Proclamation 5842—National Week of Recognition and Remembrance for Those Who Served in the Korean War, 1988
By the President of the United States of America
Our Nation's beginning was signed with the blood of patriots, and in the more than 212 years that have followed our founding we have never forgotten to pause in honor of the gallant Americans who have suffered and died in the cause of freedom. As we approach the 35th anniversary of the cease-fire that marked the end of active combat in the Korean War, it is appropriate that we take time to remember and express our gratitude to those who served in that fierce conflict. We do so proudly, knowing that their spirit will define forever the words "courage" and "liberty."
In June 1950, when the Communist North Korean army invaded the Republic of Korea in a brazen attempt to extinguish the light of freedom there, American forces joined with those of many other nations to repel this unprovoked assault. Weary of war ourselves and ready to lead an era of peaceful recovery, we nonetheless came to Korea's defense because instinct and experience have taught us that freedom can have no borders, that an attack on free men anywhere is an attack on free men everywhere.
Standing shoulder to shoulder with the valiant South Korean armies and troops of 16 other countries operating under United Nations command, nearly six million of our service men and women—more than served in World War I—participated in the drive to preserve Korea's territorial integrity and political independence. At Inchon and the Chosin Reservoir, on Old Baldy and Pork Chop Hill, in battle and siege all across the Korean Peninsula, our forces endured unspeakable hardships for a fellow people struggling to keep free. Over 54,000 Americans died, more than 100,000 suffered wounds, and over 8,000 remain missing in action. Theirs has been called the "Forgotten War," but, as President Eisenhower told the Nation 35 years ago on the signing of the Korean Armistice, they proved "once again that only courage and sacrifice can keep freedom alive upon the earth." This is a message that must forever live on in the memories and in the hearts of all who cherish liberty.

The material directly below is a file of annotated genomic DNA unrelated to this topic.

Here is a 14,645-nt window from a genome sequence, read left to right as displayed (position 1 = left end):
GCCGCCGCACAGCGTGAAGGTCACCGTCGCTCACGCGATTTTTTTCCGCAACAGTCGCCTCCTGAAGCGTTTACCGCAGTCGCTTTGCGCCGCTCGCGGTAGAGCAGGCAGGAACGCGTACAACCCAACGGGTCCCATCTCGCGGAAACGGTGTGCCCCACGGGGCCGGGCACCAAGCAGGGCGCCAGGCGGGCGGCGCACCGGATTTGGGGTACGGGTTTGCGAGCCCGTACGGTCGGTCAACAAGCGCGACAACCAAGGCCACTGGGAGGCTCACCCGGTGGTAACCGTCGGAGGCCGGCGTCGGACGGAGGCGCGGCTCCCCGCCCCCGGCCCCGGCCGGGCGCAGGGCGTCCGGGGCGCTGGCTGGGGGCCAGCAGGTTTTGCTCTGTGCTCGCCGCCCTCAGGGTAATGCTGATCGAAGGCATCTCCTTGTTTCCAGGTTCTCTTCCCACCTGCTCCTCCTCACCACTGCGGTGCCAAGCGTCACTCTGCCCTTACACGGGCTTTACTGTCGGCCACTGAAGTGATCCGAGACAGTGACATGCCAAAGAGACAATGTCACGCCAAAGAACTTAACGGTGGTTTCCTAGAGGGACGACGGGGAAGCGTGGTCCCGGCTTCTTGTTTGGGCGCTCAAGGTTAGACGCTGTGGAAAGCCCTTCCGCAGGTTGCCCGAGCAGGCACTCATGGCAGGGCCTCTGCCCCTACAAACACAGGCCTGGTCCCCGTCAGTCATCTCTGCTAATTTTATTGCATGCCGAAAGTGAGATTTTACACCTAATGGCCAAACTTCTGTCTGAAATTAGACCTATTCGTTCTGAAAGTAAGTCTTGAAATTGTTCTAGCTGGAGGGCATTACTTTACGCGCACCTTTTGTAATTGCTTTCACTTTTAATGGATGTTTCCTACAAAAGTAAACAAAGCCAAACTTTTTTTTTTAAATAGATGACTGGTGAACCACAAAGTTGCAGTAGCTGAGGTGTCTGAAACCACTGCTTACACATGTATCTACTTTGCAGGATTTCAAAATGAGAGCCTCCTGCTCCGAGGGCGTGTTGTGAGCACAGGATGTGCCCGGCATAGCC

The Congress, by Senate Joint Resolution 318, has designated the week of July 25 through July 31, 1988, as "National Week of Recognition and Remembrance for Those Who Served in the Korean War" and authorized and requested the President to issue a proclamation observing this week and urging the departments and agencies of the United States and interested organizations, groups, and individuals to fly the American flag at half-staff on July 27, 1988, in memory of those Americans who died as a result of their service in Korea.
Now, Therefore, I, Ronald Reagan, President of the United States of America, do hereby proclaim the week of July 25 through July 31, 1988, as National Week of Recognition and Remembrance for Those Who Served in the Korean War. I call upon the people of the United States to observe such week with appropriate ceremonies and activities and call upon and authorize all departments and agencies of the United States and interested organizations, groups, and individuals to fly United States flags at half-staff on July 27, 1988, as a symbol of our gratitude to those who died as a result of their service in Korea and of our steadfast commitment to preserving the values for which they fought.
In Witness Whereof, I have hereunto set my hand this twenty-sixth day of July, in the year of our Lord nineteen hundred and eighty-eight, and of the Independence of the United States of America the two hundred and thirteenth.
Ronald Reagan, Proclamation 5842—National Week of Recognition and Remembrance for Those Who Served in the Korean War, 1988 Online by Gerhard Peters and John T. Woolley, The American Presidency Project https://www.presidency.ucsb.edu/node/254416